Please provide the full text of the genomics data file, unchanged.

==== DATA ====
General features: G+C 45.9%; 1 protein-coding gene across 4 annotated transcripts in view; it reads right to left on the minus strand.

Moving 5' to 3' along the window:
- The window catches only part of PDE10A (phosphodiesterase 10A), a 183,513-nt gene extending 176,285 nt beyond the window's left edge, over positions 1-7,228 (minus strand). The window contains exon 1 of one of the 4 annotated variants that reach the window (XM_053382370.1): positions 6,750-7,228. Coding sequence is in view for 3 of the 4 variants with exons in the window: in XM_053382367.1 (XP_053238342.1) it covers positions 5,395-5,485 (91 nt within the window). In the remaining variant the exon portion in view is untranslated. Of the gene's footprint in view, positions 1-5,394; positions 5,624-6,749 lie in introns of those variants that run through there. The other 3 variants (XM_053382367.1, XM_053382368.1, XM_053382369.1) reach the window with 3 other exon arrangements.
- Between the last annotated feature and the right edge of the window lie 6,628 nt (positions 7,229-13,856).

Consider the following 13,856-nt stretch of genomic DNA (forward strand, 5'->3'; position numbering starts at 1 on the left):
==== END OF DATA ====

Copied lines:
General features: G+C 45.9%; 1 protein-coding gene across 4 annotated transcripts in view; it reads right to left on the minus strand.

Moving 5' to 3' along the window:
- The window catches only part of PDE10A (phosphodiesterase 10A), a 183,513-nt gene extending 176,285 nt beyond the window's left edge, over positions 1-7,228 (minus strand). The window contains exon 1 of one of the 4 annotated variants that reach the window (XM_053382370.1): positions 6,750-7,228. Coding sequence is in view for 3 of the 4 variants with exons in the window: in XM_053382367.1 (XP_053238342.1) it covers positions 5,395-5,485 (91 nt within the window). In the remaining variant the exon portion in view is untranslated. Of the gene's footprint in view, positions 1-5,394; positions 5,624-6,749 lie in introns of those variants that run through there. The other 3 variants (XM_053382367.1, XM_053382368.1, XM_053382369.1) reach the window with 3 other exon arrangements.
- Between the last annotated feature and the right edge of the window lie 6,628 nt (positions 7,229-13,856).

Consider the following 13,856-nt stretch of genomic DNA (forward strand, 5'->3'; position numbering starts at 1 on the left):